It was 1957 when Mom and I traveled to Nevis. It was January, which is the best tourist weather in the Caribbean, with lots of sun. We flew up from Barbados to Antigua and then on to mountainous St. Kitts on the old British West Indian Airways aboard a D.C. 3. We trundled along slowly, carefully skirting majestic cumulus. Flying was a less exact process in those days, and deep in the innards of those big clouds, dangerous turbulence could be hiding.
I was pretty excited, because we were going to see the place where my hero, Alexander Hamilton, had been born. Mom said there probably wouldn’t be much to see but the island itself, however, she too was curious about this (then) rarely visited speck in the West Indian sea. Honoring Hamilton, I knew, was a kind of family tradition. My Grandfather Liddle--who was a college professor and sort of the Obi Wan Kenobi of the family--particularly admired this Founding Father.
After a foray into the musty interior of a used book store, my mother had been approving when I’d arrived at the cash register with Gertrude Atherton’s 1902 “dramatic biography” (a.k.a. heavily fictionalized) of "Great Alexander" in hand. The elegant Edwardian prose went straight to my head and I was soon convinced that Alexander Hamilton was the most romantic, as well as the smartest, hardest working man among those geniuses who’d shaped our early republic.
On our way, we'd stayed overnight in St. Kitts. I remember that as one of the coldest I ever spent in the West Indies. Our plane was supposed to leave in the afternoon for Nevis—there were two ways to get there—on a ferry or in a small plane—but I was famously sea-sick. The plane was the smallest on which I’d ever flown. A full load was four passengers and a pilot.
We arrived at the airport –which was just a tin-sided, palm-frond-roofed shelter—and then waited and waited. The little plane (probably a modified Super Cub) was in parts in a shed next to the runway, because “somethin’” was not right”. My mother and I both grew anxious, as you might imagine. I sat on a wooden bench cradling Mrs. Atherton’s book. I was by now well on the way to memorizing it.
Finally, we took off, even though the sun was going down. The other passengers, used to West Indies travel, made graveyard jokes, but falling out of the sky into the ocean didn’t really seem possible to me, not when I was on the verge of my Nevis epiphany. Half an hour later, we arrived—landing on an island which is little more than a mountain whose cloudy head juts from the sea.
The runway was grass. Men holding poles with flaming, kerosene-soaked rags wrapped about the tops illuminated our landing area. A couple of bounces later, we were down. Then another wait, until a couple of taxis appeared to take us all into Charlestown.
At the guest house, lit by kerosene lanterns, the gray-haired proprietress, looking as if she’d stepped out of the 1920’s, in a dowager’s ankle-length dress and long pearl necklace, took one look at us and said she didn’t allow children—“especially not American children” in her house. Looking around the room, with lots of antimacassar-backed chairs and delicate side-tables, every surface of which was covered with china figurines, I had a notion of what she was worried about.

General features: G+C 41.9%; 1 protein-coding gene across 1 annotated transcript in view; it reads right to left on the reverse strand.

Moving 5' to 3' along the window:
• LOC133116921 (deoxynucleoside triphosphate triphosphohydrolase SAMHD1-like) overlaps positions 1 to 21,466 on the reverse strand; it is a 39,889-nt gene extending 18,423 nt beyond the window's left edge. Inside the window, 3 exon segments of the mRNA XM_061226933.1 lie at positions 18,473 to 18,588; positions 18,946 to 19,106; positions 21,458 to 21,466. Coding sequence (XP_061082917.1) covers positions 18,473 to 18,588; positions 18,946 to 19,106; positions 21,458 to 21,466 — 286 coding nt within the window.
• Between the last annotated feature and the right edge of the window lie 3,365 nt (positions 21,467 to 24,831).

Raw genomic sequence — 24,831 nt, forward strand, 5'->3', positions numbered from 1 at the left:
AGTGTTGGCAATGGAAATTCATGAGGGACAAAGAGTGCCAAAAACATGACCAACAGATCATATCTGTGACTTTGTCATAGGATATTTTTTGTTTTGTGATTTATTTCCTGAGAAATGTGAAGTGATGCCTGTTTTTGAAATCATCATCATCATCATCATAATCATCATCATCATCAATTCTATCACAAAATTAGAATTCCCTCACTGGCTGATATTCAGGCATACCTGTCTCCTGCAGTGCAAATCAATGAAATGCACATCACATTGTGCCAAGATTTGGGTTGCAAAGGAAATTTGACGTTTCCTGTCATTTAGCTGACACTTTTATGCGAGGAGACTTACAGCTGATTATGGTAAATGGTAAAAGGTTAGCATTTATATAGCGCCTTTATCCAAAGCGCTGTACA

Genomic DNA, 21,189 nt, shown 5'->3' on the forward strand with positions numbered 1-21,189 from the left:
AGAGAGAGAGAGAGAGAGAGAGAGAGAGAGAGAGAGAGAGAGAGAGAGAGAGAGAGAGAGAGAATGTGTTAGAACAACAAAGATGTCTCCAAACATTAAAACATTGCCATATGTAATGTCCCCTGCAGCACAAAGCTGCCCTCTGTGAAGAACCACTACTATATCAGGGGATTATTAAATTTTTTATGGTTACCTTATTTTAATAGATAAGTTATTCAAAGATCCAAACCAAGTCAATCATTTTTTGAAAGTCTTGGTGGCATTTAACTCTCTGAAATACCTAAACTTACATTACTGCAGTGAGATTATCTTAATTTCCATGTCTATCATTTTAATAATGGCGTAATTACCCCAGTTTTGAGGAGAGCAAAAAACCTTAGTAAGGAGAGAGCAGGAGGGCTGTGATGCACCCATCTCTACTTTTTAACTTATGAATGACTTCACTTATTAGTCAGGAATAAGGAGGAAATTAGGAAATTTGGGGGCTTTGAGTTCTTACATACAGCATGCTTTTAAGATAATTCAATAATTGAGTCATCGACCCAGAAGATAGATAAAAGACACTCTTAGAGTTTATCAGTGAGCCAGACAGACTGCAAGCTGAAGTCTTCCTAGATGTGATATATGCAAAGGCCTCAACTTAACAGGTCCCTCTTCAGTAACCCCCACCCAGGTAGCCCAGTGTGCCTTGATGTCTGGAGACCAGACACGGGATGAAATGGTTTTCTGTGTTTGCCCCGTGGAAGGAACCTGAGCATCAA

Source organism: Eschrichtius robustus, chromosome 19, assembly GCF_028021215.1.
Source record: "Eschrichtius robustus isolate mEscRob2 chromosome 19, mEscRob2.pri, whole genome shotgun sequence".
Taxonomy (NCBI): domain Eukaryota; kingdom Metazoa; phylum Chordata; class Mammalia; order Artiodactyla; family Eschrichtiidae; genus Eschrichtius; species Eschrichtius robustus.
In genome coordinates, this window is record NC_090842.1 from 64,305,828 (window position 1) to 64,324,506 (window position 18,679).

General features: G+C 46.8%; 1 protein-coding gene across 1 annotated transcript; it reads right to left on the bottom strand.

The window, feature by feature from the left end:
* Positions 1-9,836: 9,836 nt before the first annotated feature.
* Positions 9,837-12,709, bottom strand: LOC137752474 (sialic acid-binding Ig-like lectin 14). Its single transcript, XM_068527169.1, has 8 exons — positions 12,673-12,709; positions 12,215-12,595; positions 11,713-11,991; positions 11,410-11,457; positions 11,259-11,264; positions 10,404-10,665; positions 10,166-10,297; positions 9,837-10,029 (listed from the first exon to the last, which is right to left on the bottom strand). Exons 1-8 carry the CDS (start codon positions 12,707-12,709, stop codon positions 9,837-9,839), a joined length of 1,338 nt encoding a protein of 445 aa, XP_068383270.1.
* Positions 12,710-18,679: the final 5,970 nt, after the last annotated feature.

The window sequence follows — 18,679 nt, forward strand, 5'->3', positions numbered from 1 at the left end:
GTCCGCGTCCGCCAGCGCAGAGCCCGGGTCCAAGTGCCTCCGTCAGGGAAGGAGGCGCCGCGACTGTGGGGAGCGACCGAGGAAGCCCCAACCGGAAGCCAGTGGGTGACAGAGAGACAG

Mom put on her most glacial demeanor and said that I was a perfectly well-behaved only child who spent all her time reading and who would certainly never enter the good parlor unless invited to do so. “And besides,” she added, “I have brought her all this way from New York State to see where her hero, Alexander Hamilton, was born. Show her your book, Judy.”
I held out the beloved book for the old woman’s inspection.
“Ah,” she said, examining the cover. “Why, it’s Mrs. Atherton!"
“I can’t stop reading it," I said. "Hamilton goes with me everywhere.”
For the first time, she smiled. She extended her hand and said, “Come with me, my dear, and I’ll show you my very own copy of that book.” And sure enough, she had the only other copy I’ve ever seen.
Now, we were welcome, for our hostess proceeded to explain the kerosene lamps which lit the scene.
“From 6 a.m. to 6 p.m. we have electricity; afterward we use these. It makes for early nights.” I've learned since that Nevis had acquired its first generators in 1954, just three years earlier. What seemed like scarcity to us was luxury to these islanders.
The next day, we contemplated a heap of stones by the harbor said to be the remains of the Hamilton house. We bathed in the hot springs in our swim suits where you paid the man who hung around there. After, he'd walk you to the hollows where the water steamed, warning you first about which pools would scald you. The gravel-bottomed ponds were shaded by a grove of towering palm trees. The brilliant green ferns and delicate flowers clustering about the “baths” were the lushest I’d ever seen.
One day, we traveled up the mountain to see the ruins of some of the old plantation sugar mills. We particularly admired one that had been turned into a hotel. Here we met the owners and enjoyed lunch. Clouds regularly gathered around the top of the mountain every afternoon. We were up so high here that when these soft clouds enveloped us, we were at once bathed with a surprisingly cool tropical rain.
On other days, we went swimming from a beach of brown sugar sand. We weren't keen to swim too far out into that mysterious gray-blue water, either, as there was often not another soul around for as far as the eye could see.
It's been a good many years since that visit, and Nevis is no longer so far off the beaten-tourist-path. Alexander and now his beloved Betsy too are remain with me. I'm more than happy to revive (and share) memories of that mysterious, cloudy-headed island and of this long ago visit.
~~ Juliet Waldron
See my historical novels at: http://www.julietwaldron.com